.price.negative::before {
  content: "▼";
}

Note that this could be achieved by adding the image using HTML, but this series is focused on accessibility using CSS.

In some cases, the use of this icon could be sufficient to indicate the existence of the content (e.g. a link with an external icon.)

Adding a textual indicator

This could be helpful to highlight some form fields and their status (e.g. when there is an error):

screenshot of a form field displaying an error

Add text with a description of the error and how to fix it

The CSS implementation for this would depend on the HTML. But in general, it will be a similar technique to the one explained above. Just using text instead of icons or images.

Note: although textual cues can be added with pseudo-elements in CSS, it is better to do it directly in HTML as that text may not be accessible to some users through their assistive technology.

Adding other visual indicators

Not all of the visual indicators have to be text or images. There are others that are more extended and generally understood by all the users, and that can be used to.

Some examples of this:

  • Links are generally underlined.
  • Required fields have an asterisk (*) next to the label.
  • Buttons have a border or solid content.
  • Inputs have some border...

For example:

>Picture with the text: In this paragraph, links are not underlined and they could be difficult to differentiate from the regular text that surrounds them. While in this paragraph, links are underlined so users can identify them faster without running the risk of mistaking them for regular text.

The underlined links pop from the text

The links on the first paragraph are not underlined and, for people suffering visual deficiencies, they may be difficult to differentiate from the regular text that surrounds them.

This is a CSS example of a link that is underlined in normal state, but we remove the underline on hover:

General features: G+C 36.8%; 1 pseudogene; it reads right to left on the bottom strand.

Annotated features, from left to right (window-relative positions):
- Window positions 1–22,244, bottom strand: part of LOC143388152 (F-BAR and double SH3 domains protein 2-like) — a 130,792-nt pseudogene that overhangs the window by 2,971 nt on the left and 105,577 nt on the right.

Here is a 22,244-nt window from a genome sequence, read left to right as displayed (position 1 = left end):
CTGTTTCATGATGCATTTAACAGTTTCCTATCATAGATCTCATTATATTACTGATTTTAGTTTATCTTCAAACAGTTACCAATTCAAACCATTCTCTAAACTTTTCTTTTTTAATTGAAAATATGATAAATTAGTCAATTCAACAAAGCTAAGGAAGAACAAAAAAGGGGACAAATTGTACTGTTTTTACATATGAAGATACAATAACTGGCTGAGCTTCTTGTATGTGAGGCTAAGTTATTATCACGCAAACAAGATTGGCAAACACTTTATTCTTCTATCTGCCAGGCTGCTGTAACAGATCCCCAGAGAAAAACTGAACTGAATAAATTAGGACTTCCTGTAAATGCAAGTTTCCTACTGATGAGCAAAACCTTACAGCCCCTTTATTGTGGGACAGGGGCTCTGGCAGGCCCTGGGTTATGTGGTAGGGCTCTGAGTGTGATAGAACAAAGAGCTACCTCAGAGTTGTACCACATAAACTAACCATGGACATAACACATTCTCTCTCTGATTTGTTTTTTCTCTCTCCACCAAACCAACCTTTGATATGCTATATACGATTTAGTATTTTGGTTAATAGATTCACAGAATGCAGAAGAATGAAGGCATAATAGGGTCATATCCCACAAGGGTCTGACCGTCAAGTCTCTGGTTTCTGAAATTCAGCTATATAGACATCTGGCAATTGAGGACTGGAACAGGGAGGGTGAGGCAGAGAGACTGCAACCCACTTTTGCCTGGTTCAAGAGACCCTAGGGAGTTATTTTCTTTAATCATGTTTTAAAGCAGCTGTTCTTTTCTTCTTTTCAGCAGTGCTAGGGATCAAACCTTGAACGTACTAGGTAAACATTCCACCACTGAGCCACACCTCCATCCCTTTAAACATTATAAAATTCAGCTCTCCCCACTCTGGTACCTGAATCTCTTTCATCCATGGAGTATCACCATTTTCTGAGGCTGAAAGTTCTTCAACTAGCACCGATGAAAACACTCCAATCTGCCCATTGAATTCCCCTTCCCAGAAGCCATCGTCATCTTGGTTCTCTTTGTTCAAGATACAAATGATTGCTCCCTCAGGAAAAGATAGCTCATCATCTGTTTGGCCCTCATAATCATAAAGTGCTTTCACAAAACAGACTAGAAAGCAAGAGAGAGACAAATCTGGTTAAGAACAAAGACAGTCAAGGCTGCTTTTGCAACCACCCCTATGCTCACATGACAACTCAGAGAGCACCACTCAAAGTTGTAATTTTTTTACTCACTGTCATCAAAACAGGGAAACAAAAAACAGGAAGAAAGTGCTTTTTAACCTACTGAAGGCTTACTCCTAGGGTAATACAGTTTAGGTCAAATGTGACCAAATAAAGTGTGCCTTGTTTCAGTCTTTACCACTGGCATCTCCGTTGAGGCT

a, a:link {
  text-decoration: underline;
}

a:hover {
  text-decoration: none;
}

Another example from above would be having an asterisk (*) next to the label of a required field. For that we can use the ::before or ::after pseudo-elements:

label.required-field::after {
  content: "*";
}

Add background patterns

This could be extremely helpful for graphs and charts... which is more of a JavaScript/SVG/HTML kind of thing. But CSS still may have something to say.

The idea would be not to have just a color but add a (semitransparent) image that will differentiate sections. That way, people with color blindness would be able to separate the sections better.

Transition from a graph in color, to grayscale, to grayscale with a pattern as background

Sections with background patterns are easier to differentiate in a graph

The whole "add patterns to graph" part could require a little bit of JavaScript, but it can also be achieved only with CSS and HTML by adding a checkbox before the graph and using the ~ combinator (but that's a different story).

The CSS for this would be the same as any background image:

.chart .section {
  background-image: url(pattern.png);
}

Do not just use color to convey information.